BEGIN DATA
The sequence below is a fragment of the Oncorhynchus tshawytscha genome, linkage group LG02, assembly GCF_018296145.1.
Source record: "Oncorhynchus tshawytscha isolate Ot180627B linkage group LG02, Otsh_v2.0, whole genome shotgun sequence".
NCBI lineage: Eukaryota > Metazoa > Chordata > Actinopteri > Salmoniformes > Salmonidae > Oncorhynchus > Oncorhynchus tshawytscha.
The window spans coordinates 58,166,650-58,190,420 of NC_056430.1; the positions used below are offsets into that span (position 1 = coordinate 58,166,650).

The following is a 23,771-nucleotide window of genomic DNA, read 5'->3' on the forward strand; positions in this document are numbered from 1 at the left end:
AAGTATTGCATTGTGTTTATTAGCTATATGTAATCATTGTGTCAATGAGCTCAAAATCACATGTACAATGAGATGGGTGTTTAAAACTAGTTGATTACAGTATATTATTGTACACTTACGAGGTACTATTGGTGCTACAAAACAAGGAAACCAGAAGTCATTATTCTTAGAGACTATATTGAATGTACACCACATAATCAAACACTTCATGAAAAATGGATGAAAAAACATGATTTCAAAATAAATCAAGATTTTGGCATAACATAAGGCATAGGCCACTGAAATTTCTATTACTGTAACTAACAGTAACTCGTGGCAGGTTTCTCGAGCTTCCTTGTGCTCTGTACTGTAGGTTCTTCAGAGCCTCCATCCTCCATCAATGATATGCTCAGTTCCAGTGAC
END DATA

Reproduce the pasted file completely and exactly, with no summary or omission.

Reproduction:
The sequence below is a fragment of the Oncorhynchus tshawytscha genome, linkage group LG02, assembly GCF_018296145.1.
Source record: "Oncorhynchus tshawytscha isolate Ot180627B linkage group LG02, Otsh_v2.0, whole genome shotgun sequence".
NCBI lineage: Eukaryota > Metazoa > Chordata > Actinopteri > Salmoniformes > Salmonidae > Oncorhynchus > Oncorhynchus tshawytscha.
The window spans coordinates 58,166,650-58,190,420 of NC_056430.1; the positions used below are offsets into that span (position 1 = coordinate 58,166,650).

The following is a 23,771-nucleotide window of genomic DNA, read 5'->3' on the forward strand; positions in this document are numbered from 1 at the left end:
AAGTATTGCATTGTGTTTATTAGCTATATGTAATCATTGTGTCAATGAGCTCAAAATCACATGTACAATGAGATGGGTGTTTAAAACTAGTTGATTACAGTATATTATTGTACACTTACGAGGTACTATTGGTGCTACAAAACAAGGAAACCAGAAGTCATTATTCTTAGAGACTATATTGAATGTACACCACATAATCAAACACTTCATGAAAAATGGATGAAAAAACATGATTTCAAAATAAATCAAGATTTTGGCATAACATAAGGCATAGGCCACTGAAATTTCTATTACTGTAACTAACAGTAACTCGTGGCAGGTTTCTCGAGCTTCCTTGTGCTCTGTACTGTAGGTTCTTCAGAGCCTCCATCCTCCATCAATGATATGCTCAGTTCCAGTGAC